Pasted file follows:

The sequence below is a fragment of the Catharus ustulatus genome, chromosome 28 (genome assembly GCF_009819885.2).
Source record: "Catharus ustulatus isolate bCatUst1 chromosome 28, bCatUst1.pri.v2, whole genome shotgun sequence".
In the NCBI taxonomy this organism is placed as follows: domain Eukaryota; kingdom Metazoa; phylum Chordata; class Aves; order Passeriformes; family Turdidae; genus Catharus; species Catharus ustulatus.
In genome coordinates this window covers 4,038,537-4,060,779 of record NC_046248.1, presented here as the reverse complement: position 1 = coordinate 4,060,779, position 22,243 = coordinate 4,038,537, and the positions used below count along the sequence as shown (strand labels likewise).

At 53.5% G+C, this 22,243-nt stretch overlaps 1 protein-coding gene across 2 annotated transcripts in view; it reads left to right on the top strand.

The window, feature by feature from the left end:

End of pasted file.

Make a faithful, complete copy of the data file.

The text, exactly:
The sequence below is a fragment of the Catharus ustulatus genome, chromosome 28 (genome assembly GCF_009819885.2).
Source record: "Catharus ustulatus isolate bCatUst1 chromosome 28, bCatUst1.pri.v2, whole genome shotgun sequence".
In the NCBI taxonomy this organism is placed as follows: domain Eukaryota; kingdom Metazoa; phylum Chordata; class Aves; order Passeriformes; family Turdidae; genus Catharus; species Catharus ustulatus.
In genome coordinates this window covers 4,038,537-4,060,779 of record NC_046248.1, presented here as the reverse complement: position 1 = coordinate 4,060,779, position 22,243 = coordinate 4,038,537, and the positions used below count along the sequence as shown (strand labels likewise).

At 53.5% G+C, this 22,243-nt stretch overlaps 1 protein-coding gene across 2 annotated transcripts in view; it reads left to right on the top strand.

The window, feature by feature from the left end: